By Author / Illustrator
Representation & Inclusion
Paperback / softback
Winner of the Book of the Year, Children's Illustrated and Non-Fiction at The British Book Awards, 2021. Shortlisted for Waterstones Book of the Year 2020
A short, essential introduction to Black British history for readers of 12+ by award-winning historian and broadcaster David Olusoga. When did Africans first come to Britain? Who are the well-dressed black children in Georgian paintings? Why did the American Civil War disrupt the Industrial Revolution?
These and many other questions are answered in this essential introduction to 1800 years of the Black British history: from the Roman Africans who guarded Hadrian's Wall right up to the present day.
This children's version of the bestseller Black and British: A Forgotten History is illustrated with maps, photos and portraits. Macmillan Children's Books will donate 50p from every copy sold to The Black Curriculum.
2020 will be remembered for many reasons - but especially because it was the year in which the urgent need for putting Black British history back in the curriculum was finally recognised, and the drive to make it both mainstream and mandatory gathered huge momentum as a result of the Black Lives Matter movement.* Black and British: A Short, Essential History is an unbeatable and timely tool for anyone wanting to address this systemic racism, be an effective ally and bring about real social change.
Adapted and updated from the bestselling adult edition of the same title, this astoundingly readable, perfectly-pitched, short essential history has been written with secondary school students in mind. Award-winning historian, author and presenter Olusoga is a born communicator and concisely traces the varied history of Black peoples in Britain chronologically, from the Roman Africans guarding Hadrian's Wall to the Windrush Scandal and the toppling of the Colston statue in Bristol. Maps, photos, portraits, archival documents, pop-outs and fact boxes all illustrate the text, increasing our understanding of our country today and showing how national history intertwines with family history for so many.
Olusoga excels at putting the human story back into hiSTORY, bringing to life the stories of some of the extraordinary people who made and continue to share our culture and history. People like John Blanke, trumpeter at the Tudor court, early abolitionist Olaudah Equiano, campaigner Henry Box Brown who mailed himself out of slavery in a wooden box and First World War soldier, Walter Tull through to the first Black Mayor of Southwark, Sam King.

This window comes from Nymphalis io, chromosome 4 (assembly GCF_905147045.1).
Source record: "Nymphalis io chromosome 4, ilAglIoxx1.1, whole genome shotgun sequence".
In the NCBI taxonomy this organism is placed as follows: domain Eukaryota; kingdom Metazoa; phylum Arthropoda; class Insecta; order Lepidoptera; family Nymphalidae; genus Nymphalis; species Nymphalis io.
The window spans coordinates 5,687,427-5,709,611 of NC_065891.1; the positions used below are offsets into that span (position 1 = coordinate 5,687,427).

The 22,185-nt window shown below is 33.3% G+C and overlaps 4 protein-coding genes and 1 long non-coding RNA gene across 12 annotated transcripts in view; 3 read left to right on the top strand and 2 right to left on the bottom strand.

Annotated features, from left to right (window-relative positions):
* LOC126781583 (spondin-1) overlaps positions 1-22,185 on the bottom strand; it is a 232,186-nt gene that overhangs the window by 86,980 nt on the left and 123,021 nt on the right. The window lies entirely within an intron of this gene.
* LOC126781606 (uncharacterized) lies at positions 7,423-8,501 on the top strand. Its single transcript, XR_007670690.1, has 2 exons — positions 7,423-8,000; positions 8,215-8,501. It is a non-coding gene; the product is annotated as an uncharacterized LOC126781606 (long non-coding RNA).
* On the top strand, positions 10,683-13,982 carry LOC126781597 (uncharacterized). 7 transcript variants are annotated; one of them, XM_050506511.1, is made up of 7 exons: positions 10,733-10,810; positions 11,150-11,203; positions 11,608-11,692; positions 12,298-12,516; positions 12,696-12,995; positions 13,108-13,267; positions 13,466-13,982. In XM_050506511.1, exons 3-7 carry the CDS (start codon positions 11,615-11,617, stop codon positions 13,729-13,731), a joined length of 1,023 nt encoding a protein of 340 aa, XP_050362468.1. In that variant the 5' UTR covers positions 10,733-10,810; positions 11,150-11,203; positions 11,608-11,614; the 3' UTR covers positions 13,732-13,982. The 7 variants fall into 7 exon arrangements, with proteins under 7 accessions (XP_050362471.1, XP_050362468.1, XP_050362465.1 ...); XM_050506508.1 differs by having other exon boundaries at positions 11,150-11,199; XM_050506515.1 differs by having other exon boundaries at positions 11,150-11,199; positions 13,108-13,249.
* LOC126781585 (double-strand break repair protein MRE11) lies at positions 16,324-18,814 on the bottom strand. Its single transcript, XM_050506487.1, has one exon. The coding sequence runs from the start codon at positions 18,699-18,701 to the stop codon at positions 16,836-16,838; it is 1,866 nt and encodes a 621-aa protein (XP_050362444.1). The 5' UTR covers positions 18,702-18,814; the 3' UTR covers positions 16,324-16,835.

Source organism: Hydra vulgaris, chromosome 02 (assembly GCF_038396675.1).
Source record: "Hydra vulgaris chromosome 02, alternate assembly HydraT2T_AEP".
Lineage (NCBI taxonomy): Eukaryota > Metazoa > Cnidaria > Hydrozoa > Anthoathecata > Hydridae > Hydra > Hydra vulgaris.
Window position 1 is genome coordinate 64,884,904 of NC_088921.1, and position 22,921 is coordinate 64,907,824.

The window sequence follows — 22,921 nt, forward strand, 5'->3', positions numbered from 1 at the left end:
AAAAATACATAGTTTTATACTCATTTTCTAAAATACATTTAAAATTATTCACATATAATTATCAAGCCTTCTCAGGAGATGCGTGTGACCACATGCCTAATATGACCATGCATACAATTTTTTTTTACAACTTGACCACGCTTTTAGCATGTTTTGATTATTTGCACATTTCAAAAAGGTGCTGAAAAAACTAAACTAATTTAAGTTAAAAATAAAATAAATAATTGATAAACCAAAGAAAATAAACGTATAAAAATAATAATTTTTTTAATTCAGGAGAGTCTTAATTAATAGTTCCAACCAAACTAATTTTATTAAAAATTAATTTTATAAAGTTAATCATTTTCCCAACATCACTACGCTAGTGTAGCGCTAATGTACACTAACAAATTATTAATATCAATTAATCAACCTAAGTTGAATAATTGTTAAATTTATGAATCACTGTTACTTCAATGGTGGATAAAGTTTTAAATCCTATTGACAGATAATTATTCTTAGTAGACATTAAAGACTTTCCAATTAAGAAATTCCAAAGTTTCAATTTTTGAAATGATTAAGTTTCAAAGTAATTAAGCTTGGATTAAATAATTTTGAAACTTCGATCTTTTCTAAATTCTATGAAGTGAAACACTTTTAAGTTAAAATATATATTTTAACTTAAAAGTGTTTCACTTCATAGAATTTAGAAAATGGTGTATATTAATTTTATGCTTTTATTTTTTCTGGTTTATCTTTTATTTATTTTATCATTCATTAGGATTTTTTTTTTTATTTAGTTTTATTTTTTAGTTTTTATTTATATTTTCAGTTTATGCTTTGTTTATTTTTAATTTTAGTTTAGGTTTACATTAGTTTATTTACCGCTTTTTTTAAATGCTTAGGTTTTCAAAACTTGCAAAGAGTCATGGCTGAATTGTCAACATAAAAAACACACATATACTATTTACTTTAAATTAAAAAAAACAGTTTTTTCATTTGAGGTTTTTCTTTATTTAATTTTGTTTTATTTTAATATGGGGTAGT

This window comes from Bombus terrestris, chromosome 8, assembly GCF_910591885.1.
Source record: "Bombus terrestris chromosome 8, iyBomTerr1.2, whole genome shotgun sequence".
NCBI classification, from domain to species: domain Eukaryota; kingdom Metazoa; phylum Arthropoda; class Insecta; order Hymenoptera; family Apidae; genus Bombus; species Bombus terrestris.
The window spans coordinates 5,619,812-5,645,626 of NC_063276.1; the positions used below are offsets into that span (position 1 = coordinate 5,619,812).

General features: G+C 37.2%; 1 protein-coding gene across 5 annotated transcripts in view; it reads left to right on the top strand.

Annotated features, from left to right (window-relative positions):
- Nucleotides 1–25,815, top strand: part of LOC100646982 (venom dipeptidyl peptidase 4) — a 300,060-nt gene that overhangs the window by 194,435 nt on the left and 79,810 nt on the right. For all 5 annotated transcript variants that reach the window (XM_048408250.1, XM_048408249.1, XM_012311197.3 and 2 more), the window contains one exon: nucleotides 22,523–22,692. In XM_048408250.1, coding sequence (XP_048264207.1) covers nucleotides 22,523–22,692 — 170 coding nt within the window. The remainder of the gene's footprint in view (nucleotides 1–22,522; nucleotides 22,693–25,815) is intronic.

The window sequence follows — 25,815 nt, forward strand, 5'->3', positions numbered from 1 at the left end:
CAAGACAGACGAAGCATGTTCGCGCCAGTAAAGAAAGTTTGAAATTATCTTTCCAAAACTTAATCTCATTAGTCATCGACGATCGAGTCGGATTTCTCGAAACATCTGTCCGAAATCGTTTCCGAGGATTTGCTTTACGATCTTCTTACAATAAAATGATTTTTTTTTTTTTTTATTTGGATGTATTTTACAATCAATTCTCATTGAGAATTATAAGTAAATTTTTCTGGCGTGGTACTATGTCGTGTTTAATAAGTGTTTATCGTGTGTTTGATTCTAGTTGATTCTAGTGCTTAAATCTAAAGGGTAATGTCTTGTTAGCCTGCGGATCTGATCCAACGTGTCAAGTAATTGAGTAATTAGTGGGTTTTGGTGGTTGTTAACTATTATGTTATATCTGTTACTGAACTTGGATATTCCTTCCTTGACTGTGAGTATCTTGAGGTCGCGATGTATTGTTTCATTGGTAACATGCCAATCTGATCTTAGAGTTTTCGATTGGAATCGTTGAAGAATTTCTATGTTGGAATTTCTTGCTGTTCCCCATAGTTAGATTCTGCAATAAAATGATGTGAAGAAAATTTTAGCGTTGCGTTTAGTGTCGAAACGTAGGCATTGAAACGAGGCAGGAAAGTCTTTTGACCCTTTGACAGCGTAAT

Black and British: A Short Essential History is one of those eye-opening, absolute must-read books which has as much to teach adults as children. It's full of 'did you know this?' facts to spark sharing and discussion. As an introduction to understanding black British history it is expertly-crafted: as accessible and appealing as it is thought-provoking, putting recent events into context and inspiring students to ask questions and find out more for themselves. Olusoga is rightly passionate about his topic but sets the record straight in a way which is calm, reasoned, engaging and always backed up with evidence. It is a remarkable feat, empowering and giving hope for the future. We absolutely need him to write more for this age group.
Black and British: A Short, Essential History needs to be shared in every school in the country and written into every curriculum scheme of work from y7 through to GCSE to ensure all our young people see themselves in the world and become informed, engaged and empathetic citizens. School librarians will be championing this book all year long - not just for a token Black History Month - so that no-one is ignored, overlooked or eradicated from our history in the future.
In September 2021, an illustrated version of Black and British for KS2 children, aged 8+, will be published featuring the major events in black British history and biographies of key figures. For KS3 students keen to find out more, Robin Walker provides an overview of Black world history in Black History Matters. KS4/5 students will relish Olusoga's unabridged edition, Black and British: a Forgotten History as well as Akala's Natives and Reni Eddo-Lodge's Why I'm No Longer Talking to White People About Race. Nikesh Shukla's collection of essays, The Good Immigrant, is another important and insightful contribution to the conversation around British culture and identity.
* Black Curriculum is a social enterprise set up to address the lack of black British history in the UK curriculum. Publisher Macmillan Children's Books makes a 50p donation for every copy of this book sold.
176 pages / Ages 12+ / Reviewed by Eileen Armstrong, school librarian
Suggested Reading Age 11+